After a good lunch, we set about on the biggest unknown (and potentially the most onerous) part of our day - a bushwhack descent down off of Esther to the auto road. I had done this before, back in 2004 with Markus and Caroline, and remembered as being a bit brushy but not too bad. Well... I remembered wrong. It was bad - thick, difficult, slow bushwhacking. Although the total distance from summit to road was just around 2km, it took us nearly four hours to do it! Something must have been different between 2004 and now, because in 2004 it took us that much time to ascend and descend the very same route. Perhaps it was the depth of the snowpack! Anyway, we made it, in just around 9 hours total. Not a bad overall time, I guess.

Trip Reports, Image Galleries or Other References:
 Image Gallery: January 2012 Whiteface-Esther Loop Hike


Dec. 22, 2007 (Sat.)
Elevations: 4867 feet, 4240 feet; Order of Height: 5, 28
Participants: Andrew Lavigne, Jennifer Innes
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The kickoff to the winter 07-08 hiking season: a ski-snowshoe-ski up Whiteface and Esther Mountains.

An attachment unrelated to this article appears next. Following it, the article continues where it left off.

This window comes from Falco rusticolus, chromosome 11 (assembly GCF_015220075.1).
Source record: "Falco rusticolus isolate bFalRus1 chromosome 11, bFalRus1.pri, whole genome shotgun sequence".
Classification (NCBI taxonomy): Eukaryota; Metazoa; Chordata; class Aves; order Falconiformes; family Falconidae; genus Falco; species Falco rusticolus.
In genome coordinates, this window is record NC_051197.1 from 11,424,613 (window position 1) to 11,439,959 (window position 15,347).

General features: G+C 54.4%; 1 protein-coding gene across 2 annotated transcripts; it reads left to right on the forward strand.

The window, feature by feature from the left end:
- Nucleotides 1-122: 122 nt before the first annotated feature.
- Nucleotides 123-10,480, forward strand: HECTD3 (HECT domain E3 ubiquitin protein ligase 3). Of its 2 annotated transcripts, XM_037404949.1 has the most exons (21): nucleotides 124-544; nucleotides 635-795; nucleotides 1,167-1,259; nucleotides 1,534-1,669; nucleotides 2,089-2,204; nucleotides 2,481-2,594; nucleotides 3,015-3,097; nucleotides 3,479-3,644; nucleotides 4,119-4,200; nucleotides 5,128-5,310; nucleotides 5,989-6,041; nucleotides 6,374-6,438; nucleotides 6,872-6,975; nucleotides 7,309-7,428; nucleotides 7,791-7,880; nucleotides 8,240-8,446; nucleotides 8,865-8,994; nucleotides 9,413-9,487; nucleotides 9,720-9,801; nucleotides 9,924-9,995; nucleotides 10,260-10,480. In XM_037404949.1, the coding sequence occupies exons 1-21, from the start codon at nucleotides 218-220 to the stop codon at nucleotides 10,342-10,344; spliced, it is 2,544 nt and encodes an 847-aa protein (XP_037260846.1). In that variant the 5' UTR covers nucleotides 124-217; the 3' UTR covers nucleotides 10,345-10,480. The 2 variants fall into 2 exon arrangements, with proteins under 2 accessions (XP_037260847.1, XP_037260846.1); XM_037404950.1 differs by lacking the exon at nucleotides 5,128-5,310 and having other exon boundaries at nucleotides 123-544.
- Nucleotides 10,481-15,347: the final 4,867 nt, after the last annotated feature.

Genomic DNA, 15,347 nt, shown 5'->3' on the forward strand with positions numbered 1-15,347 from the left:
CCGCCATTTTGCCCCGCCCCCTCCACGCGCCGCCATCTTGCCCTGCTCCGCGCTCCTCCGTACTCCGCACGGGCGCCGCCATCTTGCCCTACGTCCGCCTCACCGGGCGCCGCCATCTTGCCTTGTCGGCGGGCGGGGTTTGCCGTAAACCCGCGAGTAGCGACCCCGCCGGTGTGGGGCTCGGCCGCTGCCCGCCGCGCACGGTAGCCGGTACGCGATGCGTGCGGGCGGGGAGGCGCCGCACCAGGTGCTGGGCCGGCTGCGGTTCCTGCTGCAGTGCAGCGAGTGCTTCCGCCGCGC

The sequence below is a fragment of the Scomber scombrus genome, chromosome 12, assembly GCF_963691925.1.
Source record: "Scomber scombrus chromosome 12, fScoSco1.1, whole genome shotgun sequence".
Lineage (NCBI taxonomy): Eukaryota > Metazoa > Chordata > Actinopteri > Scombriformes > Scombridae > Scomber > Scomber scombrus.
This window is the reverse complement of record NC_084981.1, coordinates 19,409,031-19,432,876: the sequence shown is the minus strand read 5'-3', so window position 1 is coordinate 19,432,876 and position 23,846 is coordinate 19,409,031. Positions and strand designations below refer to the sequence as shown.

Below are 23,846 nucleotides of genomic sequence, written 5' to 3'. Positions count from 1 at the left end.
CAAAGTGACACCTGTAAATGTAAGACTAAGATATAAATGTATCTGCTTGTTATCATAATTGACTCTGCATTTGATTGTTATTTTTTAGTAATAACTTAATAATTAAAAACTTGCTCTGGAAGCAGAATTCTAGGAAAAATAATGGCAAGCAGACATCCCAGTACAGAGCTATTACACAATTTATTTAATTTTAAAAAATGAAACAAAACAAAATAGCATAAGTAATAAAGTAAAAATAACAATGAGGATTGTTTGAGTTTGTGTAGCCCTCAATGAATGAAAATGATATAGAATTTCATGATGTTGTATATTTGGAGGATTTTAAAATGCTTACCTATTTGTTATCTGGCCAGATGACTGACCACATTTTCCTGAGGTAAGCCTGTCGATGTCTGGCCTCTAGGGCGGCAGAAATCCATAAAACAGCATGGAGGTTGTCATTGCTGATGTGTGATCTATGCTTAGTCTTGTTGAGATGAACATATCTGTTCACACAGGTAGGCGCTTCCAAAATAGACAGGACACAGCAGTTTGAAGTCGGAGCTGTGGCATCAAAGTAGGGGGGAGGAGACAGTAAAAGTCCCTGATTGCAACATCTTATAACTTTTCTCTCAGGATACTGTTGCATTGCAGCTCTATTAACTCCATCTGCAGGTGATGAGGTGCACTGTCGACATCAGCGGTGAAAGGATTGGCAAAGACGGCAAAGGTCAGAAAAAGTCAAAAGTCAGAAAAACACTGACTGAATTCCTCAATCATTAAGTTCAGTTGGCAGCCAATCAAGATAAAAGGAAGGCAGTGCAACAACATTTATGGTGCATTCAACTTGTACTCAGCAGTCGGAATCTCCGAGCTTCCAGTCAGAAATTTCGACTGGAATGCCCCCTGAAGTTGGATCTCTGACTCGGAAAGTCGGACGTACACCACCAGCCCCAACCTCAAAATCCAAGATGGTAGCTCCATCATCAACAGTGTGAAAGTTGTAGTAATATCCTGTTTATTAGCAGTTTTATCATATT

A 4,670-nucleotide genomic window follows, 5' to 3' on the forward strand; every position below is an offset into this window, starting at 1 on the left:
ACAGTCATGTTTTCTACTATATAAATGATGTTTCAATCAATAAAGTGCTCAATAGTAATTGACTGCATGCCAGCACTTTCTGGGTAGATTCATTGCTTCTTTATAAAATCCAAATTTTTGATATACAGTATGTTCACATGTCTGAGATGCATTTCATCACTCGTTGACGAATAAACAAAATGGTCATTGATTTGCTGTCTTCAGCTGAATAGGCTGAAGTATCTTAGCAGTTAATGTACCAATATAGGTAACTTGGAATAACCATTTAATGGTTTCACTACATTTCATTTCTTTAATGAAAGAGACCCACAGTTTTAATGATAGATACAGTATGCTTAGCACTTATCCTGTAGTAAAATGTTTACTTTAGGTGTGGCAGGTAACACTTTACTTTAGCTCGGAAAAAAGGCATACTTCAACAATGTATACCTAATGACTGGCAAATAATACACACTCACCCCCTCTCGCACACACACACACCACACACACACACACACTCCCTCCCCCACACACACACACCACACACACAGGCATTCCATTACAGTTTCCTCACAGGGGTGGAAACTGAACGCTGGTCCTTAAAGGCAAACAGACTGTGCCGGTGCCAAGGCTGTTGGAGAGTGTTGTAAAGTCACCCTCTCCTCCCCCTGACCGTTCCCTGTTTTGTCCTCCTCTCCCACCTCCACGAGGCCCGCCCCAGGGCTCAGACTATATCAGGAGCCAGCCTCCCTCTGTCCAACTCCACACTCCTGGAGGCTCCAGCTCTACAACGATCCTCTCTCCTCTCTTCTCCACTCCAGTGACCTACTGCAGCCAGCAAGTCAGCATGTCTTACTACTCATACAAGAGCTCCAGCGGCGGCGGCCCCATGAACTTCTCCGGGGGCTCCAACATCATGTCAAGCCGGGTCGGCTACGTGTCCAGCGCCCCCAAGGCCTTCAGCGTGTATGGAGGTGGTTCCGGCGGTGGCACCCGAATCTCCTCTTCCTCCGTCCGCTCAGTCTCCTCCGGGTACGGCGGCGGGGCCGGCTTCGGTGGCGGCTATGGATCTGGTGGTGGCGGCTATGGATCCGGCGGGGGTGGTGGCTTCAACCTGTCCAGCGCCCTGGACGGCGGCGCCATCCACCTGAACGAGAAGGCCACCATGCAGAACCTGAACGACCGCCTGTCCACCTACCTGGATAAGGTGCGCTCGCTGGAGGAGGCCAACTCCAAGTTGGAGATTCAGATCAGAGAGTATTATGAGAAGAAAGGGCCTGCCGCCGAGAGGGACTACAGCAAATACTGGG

Jenn needed these two for her winter 46er list, and the snow conditions were good for cross-country skiing, so we decided to make these two our first winters of the year. Despite the forecast, we arrived to a pretty bright and sunny day. Temperatures were moderate, and there was little wind.

We skiied up a snowmobile-packed toll road to the 2nd hairpin, where we ditched the skiis and snowshoed up the short remaining bit of the north ridge of Whiteface. Excellent views here! At the summit, we noted a neat undercast that was starting to develop over the Central High Peaks to the south of us, and also the busy Whiteface Olympic ski hill directly below us. People trying to get a good day of skiing in before the weather turned, perhaps?